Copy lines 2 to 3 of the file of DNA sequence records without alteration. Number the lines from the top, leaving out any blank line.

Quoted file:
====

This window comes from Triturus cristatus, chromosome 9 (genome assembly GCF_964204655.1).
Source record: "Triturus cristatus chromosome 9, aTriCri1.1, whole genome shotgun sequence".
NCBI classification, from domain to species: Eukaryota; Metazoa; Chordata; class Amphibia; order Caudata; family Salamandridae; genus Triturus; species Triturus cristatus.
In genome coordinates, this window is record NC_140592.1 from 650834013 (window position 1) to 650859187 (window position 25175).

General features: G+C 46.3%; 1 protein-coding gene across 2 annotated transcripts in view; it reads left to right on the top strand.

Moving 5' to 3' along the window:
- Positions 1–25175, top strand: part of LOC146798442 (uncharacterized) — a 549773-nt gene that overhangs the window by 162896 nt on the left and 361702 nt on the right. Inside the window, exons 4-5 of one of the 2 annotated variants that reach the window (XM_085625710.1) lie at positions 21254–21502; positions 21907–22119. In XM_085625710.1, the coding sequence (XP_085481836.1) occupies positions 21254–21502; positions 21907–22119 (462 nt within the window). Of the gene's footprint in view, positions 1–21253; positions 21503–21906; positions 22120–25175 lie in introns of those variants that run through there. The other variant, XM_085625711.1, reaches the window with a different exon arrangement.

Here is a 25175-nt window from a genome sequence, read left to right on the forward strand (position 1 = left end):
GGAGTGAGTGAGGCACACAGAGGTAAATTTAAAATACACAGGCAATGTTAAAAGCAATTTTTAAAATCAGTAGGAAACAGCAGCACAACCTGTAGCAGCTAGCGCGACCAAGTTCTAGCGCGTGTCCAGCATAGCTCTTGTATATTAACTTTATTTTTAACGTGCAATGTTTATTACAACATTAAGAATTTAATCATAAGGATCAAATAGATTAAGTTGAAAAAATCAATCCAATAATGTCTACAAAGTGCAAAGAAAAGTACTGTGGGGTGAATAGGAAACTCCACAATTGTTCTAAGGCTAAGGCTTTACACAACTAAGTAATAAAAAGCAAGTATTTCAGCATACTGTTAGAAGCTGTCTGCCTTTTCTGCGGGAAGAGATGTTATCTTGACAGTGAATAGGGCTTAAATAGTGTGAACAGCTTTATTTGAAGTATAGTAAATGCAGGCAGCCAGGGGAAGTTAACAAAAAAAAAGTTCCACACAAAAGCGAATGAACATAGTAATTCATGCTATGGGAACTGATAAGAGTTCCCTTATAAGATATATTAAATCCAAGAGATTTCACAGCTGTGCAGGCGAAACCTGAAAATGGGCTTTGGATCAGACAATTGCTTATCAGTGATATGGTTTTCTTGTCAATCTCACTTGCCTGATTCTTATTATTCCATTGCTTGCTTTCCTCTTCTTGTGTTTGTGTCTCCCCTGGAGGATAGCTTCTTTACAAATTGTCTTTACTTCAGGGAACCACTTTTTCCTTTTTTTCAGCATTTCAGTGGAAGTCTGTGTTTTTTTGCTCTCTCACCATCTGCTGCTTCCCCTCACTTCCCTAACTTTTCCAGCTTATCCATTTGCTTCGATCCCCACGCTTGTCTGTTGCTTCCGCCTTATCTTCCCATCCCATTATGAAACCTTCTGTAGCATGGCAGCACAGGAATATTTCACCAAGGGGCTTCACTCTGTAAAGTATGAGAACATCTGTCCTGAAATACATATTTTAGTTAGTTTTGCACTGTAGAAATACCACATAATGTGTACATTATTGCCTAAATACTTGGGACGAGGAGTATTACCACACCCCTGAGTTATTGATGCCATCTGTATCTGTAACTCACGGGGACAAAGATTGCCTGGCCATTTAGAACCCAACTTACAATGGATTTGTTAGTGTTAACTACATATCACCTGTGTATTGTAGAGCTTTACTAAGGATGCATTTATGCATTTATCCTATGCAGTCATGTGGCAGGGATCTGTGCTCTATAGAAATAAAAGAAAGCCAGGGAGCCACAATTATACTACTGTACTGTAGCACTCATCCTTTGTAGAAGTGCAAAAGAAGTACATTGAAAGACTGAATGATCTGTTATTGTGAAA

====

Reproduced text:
Source record: "Triturus cristatus chromosome 9, aTriCri1.1, whole genome shotgun sequence".
NCBI classification, from domain to species: Eukaryota; Metazoa; Chordata; class Amphibia; order Caudata; family Salamandridae; genus Triturus; species Triturus cristatus.